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Phishing and ID theft have superseded spam as a consumer worry, a recent survey shows. Phishing attacks use spoofed e-mails and fraudulent Web sites disguised as legitimate business correspondence to fool recipients into divulging their personal information, such as bank-account, credit-card and Social Security numbers.

More than one-third of consumers surveyed by e-mail marketing firm Bigfoot Interactive say they have received a fraudulent or phishing e-mail. The good news is that 64% of respondents said they could detect such an e-mail when they received it.

Spam, which used to be the No. 1 scourge of the inbox, is now a rather minor concern, with 57% of respondents saying that the amount of spam they get has decreased over the past year. A majority of consumers also said that the e-mails they received from companies they do business with are more targeted than they were a year ago. One big reason for this trend seems to be that consumers have become more educated about how to protect themselves against spam-65% said they use anti-spam filtering or software that proves the message is authentic.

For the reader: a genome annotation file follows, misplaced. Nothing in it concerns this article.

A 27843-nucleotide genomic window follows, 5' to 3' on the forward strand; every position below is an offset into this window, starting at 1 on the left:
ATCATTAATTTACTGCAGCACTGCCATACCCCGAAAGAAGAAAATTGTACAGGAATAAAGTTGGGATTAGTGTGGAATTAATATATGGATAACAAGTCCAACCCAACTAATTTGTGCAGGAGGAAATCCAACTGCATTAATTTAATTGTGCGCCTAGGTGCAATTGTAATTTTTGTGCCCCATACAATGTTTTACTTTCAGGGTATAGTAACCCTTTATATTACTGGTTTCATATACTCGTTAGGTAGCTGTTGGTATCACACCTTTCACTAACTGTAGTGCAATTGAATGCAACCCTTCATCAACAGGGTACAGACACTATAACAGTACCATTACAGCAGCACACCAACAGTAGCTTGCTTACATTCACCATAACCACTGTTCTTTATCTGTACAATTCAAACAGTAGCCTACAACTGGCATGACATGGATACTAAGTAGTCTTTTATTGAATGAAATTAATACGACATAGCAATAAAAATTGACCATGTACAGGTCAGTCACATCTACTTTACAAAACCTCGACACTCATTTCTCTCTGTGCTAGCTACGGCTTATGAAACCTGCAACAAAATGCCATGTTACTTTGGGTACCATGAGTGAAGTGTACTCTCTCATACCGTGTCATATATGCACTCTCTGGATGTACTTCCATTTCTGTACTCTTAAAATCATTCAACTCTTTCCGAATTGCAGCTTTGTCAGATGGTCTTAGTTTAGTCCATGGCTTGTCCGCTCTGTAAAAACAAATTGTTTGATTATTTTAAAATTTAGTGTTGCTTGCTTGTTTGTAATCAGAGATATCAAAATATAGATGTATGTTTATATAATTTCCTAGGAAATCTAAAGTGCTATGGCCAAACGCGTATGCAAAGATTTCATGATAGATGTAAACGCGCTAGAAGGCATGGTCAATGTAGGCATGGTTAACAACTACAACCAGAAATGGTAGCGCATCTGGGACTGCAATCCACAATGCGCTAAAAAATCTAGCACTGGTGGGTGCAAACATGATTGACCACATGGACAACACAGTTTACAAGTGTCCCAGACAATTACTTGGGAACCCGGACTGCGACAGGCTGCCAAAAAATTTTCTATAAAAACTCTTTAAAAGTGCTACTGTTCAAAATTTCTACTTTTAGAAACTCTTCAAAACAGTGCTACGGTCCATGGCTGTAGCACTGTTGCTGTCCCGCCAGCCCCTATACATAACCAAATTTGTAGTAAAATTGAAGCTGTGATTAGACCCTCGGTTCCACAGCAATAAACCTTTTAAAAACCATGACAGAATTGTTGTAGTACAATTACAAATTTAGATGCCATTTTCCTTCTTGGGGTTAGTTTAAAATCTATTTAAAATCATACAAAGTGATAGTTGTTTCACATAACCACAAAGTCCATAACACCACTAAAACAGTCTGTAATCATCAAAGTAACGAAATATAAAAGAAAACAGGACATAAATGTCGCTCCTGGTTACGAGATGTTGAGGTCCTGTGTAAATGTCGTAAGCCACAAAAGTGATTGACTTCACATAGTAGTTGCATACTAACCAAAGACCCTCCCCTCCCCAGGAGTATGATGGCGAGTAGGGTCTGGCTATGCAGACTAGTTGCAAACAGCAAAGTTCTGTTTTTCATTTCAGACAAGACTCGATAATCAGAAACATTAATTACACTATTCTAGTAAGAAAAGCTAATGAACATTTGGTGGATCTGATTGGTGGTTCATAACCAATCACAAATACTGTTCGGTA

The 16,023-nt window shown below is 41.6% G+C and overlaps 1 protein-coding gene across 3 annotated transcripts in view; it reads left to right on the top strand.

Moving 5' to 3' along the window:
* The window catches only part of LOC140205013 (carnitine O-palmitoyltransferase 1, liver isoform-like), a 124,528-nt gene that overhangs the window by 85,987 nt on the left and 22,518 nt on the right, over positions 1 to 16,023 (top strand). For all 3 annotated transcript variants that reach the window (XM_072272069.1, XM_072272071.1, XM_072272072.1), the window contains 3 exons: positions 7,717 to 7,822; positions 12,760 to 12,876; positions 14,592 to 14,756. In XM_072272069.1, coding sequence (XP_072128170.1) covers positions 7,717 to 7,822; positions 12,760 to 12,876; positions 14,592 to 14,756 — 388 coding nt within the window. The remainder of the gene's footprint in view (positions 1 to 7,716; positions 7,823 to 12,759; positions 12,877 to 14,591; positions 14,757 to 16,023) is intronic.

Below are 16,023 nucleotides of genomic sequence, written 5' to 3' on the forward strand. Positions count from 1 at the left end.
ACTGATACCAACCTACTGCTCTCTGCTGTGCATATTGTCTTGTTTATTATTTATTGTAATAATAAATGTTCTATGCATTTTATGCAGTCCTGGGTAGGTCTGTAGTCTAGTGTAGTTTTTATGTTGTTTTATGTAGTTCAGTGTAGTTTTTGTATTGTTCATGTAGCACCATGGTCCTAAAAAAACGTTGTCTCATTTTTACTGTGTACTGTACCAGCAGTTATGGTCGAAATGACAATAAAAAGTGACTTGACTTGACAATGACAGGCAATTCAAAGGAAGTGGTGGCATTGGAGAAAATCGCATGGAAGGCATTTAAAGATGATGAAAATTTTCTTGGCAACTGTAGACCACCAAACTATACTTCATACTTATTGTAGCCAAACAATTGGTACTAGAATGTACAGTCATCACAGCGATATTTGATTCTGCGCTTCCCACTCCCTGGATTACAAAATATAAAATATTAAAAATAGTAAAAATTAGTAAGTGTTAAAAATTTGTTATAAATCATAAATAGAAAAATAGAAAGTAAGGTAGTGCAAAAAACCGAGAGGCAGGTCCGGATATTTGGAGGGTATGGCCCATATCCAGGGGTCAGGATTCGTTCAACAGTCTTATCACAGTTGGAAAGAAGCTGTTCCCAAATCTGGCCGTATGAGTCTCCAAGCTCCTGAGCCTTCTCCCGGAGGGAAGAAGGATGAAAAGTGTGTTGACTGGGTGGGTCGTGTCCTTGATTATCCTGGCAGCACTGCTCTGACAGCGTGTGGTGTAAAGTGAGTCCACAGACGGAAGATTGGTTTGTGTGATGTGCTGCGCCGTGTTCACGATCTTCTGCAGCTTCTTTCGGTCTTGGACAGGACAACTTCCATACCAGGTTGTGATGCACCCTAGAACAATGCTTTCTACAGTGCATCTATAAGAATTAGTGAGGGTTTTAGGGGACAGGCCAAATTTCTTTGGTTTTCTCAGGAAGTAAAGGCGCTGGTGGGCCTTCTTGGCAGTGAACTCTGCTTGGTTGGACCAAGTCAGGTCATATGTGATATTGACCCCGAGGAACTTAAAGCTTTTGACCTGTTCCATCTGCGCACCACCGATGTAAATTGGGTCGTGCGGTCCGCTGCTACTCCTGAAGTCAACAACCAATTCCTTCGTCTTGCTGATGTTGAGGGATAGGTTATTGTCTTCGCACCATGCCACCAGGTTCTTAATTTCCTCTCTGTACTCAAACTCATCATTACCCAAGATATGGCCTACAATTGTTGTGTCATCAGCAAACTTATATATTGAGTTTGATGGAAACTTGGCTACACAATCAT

Al DiGuido, CEO of Bigfoot Interactive, said that thanks to publicity, consumer outrage and the federal Can Spam Act, consumers are aware of how to protect themselves. "Phishing will be diminished when people are completely educated."

The Bigfoot-sponsored study was conducted independently by RoperASW. Results are based on telephone interviews conducted in February with 1,004 adults who are 18 or older.

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